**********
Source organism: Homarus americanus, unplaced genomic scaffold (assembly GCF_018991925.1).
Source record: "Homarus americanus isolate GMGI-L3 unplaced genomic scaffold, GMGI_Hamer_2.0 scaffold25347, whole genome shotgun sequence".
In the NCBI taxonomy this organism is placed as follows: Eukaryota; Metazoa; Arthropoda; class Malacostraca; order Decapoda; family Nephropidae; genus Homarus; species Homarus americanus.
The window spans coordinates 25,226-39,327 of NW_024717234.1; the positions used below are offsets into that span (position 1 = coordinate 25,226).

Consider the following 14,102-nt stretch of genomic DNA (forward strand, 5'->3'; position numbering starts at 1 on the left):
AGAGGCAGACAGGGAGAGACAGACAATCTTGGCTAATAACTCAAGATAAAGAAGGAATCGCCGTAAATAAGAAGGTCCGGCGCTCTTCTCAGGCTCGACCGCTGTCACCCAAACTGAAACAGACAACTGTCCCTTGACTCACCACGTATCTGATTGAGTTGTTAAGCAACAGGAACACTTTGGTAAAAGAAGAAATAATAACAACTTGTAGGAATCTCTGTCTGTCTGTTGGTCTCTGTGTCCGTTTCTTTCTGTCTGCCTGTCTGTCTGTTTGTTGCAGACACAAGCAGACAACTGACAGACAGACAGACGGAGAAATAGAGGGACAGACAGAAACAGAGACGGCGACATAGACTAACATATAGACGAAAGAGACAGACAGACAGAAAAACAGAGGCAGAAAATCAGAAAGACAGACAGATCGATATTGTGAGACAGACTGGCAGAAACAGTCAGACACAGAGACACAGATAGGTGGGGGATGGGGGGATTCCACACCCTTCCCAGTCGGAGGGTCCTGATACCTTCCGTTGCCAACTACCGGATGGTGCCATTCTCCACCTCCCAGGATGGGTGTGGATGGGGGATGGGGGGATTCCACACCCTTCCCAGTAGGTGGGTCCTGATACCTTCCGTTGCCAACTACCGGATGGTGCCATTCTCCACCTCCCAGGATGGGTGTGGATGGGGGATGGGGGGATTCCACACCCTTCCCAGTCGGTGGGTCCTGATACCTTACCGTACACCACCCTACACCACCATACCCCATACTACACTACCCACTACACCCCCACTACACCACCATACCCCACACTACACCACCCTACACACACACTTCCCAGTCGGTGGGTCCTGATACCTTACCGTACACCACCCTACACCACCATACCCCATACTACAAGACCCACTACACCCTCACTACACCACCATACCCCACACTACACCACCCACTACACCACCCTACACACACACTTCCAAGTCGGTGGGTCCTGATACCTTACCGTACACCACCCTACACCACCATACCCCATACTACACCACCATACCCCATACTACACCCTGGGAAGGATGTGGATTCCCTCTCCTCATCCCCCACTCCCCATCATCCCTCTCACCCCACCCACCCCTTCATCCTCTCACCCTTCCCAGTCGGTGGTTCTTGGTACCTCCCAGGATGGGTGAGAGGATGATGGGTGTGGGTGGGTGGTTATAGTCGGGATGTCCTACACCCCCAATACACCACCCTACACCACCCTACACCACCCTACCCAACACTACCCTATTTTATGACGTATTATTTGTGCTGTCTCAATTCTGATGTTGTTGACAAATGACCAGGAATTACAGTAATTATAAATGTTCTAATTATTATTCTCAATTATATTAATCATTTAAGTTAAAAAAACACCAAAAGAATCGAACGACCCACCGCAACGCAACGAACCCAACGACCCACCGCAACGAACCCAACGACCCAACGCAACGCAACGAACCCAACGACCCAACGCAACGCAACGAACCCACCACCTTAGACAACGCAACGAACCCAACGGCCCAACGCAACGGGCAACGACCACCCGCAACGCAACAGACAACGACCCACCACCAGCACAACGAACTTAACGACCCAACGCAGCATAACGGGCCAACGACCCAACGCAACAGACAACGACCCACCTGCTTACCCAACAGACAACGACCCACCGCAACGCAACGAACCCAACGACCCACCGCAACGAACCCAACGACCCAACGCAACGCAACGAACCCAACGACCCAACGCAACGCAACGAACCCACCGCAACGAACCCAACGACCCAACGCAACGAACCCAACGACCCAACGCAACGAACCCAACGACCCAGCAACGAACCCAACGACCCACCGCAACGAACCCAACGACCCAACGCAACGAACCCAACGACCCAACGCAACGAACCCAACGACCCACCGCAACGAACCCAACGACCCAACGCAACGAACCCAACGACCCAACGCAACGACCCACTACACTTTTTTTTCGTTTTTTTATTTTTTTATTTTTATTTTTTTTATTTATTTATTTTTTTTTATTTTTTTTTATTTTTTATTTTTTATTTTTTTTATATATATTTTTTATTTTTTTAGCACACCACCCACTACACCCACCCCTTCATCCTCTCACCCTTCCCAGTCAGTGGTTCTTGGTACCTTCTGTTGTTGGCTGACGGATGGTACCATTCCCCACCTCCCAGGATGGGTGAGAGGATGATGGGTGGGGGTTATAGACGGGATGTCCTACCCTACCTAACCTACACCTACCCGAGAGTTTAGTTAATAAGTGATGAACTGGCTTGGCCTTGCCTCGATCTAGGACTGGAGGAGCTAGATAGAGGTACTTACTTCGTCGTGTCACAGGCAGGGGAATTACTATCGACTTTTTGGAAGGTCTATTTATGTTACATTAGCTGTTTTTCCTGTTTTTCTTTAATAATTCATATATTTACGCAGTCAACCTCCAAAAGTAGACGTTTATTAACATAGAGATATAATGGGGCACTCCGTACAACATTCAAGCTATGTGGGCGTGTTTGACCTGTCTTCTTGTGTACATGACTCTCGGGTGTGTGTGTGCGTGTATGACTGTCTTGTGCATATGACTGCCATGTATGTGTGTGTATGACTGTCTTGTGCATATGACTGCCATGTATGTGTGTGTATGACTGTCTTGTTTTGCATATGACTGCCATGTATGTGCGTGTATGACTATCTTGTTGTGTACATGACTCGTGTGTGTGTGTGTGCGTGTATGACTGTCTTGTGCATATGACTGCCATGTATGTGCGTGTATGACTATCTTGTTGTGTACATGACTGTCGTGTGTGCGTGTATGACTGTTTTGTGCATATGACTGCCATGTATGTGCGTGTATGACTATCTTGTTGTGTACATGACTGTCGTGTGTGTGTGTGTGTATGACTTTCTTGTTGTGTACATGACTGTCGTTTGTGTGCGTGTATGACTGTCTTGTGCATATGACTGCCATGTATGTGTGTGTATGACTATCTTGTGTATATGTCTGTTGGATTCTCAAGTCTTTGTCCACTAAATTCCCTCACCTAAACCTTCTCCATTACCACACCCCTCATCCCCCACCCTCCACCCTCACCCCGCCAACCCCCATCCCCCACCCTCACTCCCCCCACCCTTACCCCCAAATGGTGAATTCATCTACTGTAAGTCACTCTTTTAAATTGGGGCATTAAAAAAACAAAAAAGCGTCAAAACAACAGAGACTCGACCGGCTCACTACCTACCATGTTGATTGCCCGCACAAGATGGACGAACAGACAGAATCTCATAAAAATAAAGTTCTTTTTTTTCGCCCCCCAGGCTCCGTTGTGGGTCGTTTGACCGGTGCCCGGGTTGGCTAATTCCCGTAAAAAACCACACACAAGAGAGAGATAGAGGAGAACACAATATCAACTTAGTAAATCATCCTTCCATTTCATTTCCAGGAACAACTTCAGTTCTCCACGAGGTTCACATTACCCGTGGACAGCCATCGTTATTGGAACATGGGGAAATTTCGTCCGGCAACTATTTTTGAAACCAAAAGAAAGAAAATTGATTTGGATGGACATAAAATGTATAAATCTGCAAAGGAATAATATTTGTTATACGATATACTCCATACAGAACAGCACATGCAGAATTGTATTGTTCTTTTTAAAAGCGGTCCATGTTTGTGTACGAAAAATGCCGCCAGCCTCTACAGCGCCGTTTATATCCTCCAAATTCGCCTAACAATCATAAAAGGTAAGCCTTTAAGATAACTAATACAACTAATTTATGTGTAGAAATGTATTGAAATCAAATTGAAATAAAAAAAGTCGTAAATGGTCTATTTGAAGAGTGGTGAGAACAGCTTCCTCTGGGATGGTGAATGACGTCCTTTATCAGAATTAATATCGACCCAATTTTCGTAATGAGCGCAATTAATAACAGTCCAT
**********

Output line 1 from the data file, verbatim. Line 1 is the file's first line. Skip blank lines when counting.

Source organism: Homarus americanus, unplaced genomic scaffold (assembly GCF_018991925.1).